A group of 10 US senators led by Ed Markey (D-MA) introduced legislation on April 14, 2021 that would require Secretary of State Antony Blinken to investigate Myanmar’s military attacks on the Rohingya minority and decide whether they constitute genocide. Since 2017, more than 750,000 Rohingya have fled to Bangladesh hoping to escape the military’s systemic killing of their people, says the legislation. The bill points to the documented history of the attacks, which have been investigated by the UN, the Department of State and the Independent International Fact-Finding Mission on Myanmar -IIFFMM. In 2018, the IIFFMM stated that they “ha[d] reasonable grounds to conclude 5 that the evidence that infers genocidal intent on the part of the State, identified in its last report, has strengthened that there is a serious risk that genocidal actions may occur or recur.” The alleged genocide is even more worrisome in light of the military coup currently ongoing in Myanmar and “further underscores the importance of the United States speaking out forcefully against human rights violations when they occur.” The legislation urges Blinken to complete his assessment of the situation within 90 days and includes a detailed description of the situation as well as recommendations on what steps the US government should take in response to the human rights violations currently ongoing in Myanmar.

Germany top Court rules climate change law is insufficient

Germany’s Federal Constitutional Court held on April 29, 2021 that several provisions in the country’s Federal Climate Change Act of 2019 were insufficient and violate freedoms in the Basic Law. The court described the idea of climate change having severe impacts that affect virtually all aspects of human life. The case started in 2019 when farming families from the North Sea Island sued the government after a series of unexpected hot summers followed by rising sea levels plagued the Northern parts of Germany. The family alleged that the country’s government was failing to act on climate change. The proceedings were backed by Greenpeace and activist Greta Thunberg. The court agreed with the plaintiffs and stated that the obligations the Federal Climate Change Act creates to reduce greenhouse gas emissions by at least 55 percent by 2030 is insufficient. The provisions also neglect to create emissions reduction responsibilities after 2030.

Chinese businessman sentenced to two years in prison for exporting technology

On September 8, 2021, US District Court Judge Denise Casper sentenced Qin Shuren, founder of LinkOcean Technologies, to two years in federal prison for violating the Export Administration Regulations, as well as visa fraud, money laundering, and smuggling. Qin claims that the technologies were not top secret and he was unaware of the university’s intended use for the technology, which also has civilian and scientific use. Qin plead guilty to these crimes in April, after negotiating a plea agreement with the Department of Justice. The DOJ initially sought about eight years in prison for Qin. He had exported about 60 hydrophones to Northwestern Polytechnical University in 2015 and 2016. Hydrophones are instruments used to detect and record underwater sounds and are used in anti-submarine warfare. Northwestern Polytechnical University is a military-affiliated university in Xi’an, China, and this technology was used to advance China’s military capability. The university has been on the United States Entity List since 2001. Individuals and entities doing business with persons on the Entity List must receive a license from the Bureau of Industry and Security - BIS in order to export certain restricted technology. The Export Administration Regulations are administered by the BIS and contain multiple categories of technology restricted for export, including nuclear technology, computers, telecommunications equipment, and aerospace and propulsion technologies. Violations of the Export Administration Regulations.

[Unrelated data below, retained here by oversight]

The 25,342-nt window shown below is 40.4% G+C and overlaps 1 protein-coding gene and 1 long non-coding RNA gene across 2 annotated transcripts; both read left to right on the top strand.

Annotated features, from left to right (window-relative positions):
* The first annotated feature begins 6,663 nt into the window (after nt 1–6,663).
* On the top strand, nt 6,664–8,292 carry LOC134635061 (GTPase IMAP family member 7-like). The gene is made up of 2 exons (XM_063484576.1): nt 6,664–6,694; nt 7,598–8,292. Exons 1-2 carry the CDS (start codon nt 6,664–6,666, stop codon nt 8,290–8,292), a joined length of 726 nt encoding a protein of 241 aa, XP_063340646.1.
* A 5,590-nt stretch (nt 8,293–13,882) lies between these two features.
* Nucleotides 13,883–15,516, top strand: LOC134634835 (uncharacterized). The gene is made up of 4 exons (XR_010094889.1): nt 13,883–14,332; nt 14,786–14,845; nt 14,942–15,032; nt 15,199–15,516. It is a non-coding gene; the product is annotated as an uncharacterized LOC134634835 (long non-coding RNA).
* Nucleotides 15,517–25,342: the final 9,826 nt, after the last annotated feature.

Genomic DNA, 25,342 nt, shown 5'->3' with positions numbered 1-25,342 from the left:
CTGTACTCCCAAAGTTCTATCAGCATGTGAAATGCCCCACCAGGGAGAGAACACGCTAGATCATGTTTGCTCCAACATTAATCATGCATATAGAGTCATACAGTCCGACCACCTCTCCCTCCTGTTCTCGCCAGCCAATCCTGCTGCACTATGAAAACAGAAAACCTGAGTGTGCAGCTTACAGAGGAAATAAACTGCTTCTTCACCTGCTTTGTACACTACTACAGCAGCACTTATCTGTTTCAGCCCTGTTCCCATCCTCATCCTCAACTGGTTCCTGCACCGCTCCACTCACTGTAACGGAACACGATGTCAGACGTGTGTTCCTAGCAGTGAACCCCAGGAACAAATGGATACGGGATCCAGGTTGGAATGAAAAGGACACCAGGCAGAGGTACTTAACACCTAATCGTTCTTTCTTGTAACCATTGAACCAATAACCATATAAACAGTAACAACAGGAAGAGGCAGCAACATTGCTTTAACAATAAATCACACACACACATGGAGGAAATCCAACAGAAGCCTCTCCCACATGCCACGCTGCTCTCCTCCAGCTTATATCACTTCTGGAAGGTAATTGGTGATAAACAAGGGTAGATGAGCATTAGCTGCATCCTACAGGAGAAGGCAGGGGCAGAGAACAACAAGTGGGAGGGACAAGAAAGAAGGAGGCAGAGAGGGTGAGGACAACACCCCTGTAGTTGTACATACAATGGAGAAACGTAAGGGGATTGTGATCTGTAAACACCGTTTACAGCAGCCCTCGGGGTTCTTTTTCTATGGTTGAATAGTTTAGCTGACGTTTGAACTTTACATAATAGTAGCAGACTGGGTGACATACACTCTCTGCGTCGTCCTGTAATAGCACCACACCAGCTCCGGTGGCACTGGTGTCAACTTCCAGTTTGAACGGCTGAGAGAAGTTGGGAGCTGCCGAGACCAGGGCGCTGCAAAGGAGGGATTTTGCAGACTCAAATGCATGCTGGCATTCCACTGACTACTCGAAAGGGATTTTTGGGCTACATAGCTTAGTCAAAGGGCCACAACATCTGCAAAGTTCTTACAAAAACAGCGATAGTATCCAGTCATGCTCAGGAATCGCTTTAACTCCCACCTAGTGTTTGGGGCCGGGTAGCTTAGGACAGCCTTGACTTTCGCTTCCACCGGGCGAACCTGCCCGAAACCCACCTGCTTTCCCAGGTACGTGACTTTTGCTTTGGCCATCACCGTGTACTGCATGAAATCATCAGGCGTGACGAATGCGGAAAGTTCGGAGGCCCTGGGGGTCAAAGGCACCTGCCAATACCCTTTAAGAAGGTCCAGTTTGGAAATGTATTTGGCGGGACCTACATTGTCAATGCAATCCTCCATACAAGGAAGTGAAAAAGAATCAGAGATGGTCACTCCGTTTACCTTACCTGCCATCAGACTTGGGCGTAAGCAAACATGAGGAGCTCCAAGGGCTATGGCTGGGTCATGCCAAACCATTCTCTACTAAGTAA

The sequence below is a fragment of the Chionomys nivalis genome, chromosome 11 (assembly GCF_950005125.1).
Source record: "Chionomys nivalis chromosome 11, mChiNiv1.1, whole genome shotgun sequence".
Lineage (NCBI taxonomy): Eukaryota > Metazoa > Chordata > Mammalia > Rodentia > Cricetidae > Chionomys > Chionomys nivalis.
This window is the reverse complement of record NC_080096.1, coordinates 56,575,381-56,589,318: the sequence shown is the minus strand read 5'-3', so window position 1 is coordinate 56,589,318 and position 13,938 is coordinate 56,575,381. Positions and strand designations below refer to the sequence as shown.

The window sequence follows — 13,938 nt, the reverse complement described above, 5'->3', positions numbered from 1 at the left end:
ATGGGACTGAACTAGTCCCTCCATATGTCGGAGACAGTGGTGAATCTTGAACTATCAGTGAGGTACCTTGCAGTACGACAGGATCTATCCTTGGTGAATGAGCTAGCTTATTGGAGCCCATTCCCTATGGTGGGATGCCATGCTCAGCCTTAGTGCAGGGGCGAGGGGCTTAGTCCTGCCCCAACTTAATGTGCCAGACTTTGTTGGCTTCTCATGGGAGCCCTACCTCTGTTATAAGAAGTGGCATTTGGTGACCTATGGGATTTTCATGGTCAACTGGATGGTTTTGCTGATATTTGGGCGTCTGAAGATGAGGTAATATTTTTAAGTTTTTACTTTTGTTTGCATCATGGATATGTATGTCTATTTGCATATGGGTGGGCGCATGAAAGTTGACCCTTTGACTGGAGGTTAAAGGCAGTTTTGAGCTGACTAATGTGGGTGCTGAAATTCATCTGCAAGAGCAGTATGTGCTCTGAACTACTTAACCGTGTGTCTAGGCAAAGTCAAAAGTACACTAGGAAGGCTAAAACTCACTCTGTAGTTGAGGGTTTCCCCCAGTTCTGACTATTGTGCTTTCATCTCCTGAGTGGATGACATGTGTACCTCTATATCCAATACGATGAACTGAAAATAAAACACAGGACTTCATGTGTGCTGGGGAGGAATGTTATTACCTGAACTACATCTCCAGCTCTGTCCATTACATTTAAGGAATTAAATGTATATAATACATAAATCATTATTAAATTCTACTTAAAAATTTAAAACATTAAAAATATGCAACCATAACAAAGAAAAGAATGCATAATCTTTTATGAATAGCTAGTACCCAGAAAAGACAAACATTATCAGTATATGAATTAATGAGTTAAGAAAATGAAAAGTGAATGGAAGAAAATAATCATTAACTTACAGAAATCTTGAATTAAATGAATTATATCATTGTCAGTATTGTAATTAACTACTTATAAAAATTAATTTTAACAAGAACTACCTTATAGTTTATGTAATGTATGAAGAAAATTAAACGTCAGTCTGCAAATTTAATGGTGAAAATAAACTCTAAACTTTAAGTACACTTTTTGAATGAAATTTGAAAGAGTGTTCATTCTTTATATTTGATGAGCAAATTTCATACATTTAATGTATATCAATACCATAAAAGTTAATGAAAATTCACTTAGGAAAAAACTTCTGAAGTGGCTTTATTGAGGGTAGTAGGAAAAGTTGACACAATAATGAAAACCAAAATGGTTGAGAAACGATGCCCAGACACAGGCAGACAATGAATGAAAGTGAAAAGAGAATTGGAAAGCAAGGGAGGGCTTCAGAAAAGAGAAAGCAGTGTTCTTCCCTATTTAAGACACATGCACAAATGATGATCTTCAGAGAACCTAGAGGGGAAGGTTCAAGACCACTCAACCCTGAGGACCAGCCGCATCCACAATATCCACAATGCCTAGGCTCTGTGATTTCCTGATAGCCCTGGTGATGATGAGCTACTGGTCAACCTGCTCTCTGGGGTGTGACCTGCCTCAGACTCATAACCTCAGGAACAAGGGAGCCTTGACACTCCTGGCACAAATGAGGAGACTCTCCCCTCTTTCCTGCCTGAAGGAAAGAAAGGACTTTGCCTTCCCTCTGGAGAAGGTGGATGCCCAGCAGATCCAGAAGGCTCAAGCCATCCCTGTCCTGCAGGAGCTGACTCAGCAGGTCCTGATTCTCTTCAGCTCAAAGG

South Korea passes ‘anti-Google law’

South Korea’s Parliament approved a Bill in early September 2021 that imposes curbs on Google and Apple’s payment policies. The Bill bans these major app store operators from forcing software developers to use their payment systems, effectively stopping them from charging commissions on in-app purchases. This comes after the legislation and judiciary committee of South Korea’s National Assembly approved the Bill on August 26. The Bill is an amendment to the Telecommunications Business Act. The Telecommunications Business Act has been called the “Anti-Google law” and is the first time such a curb has been imposed by a government on Google and Apple’s payment policies. Reuters reported that the final vote was 180 in favour out of the 188 attending. Apple and Google’s policies usually require developers to pay the tech giants a commission as high as 30 percent of every transaction, but the Bill will now mean that developers will be able to avoid paying this commission by directing users to pay via alternate platforms. The law is designed to prevent dominant operators on the app store from forcing payment systems on app developers. It also gives the South Korean government the power to mediate disputes regarding payment. The legislation will become law in South Korea once signed by President Moon Jae-in whose party has been a supporter of the Bill.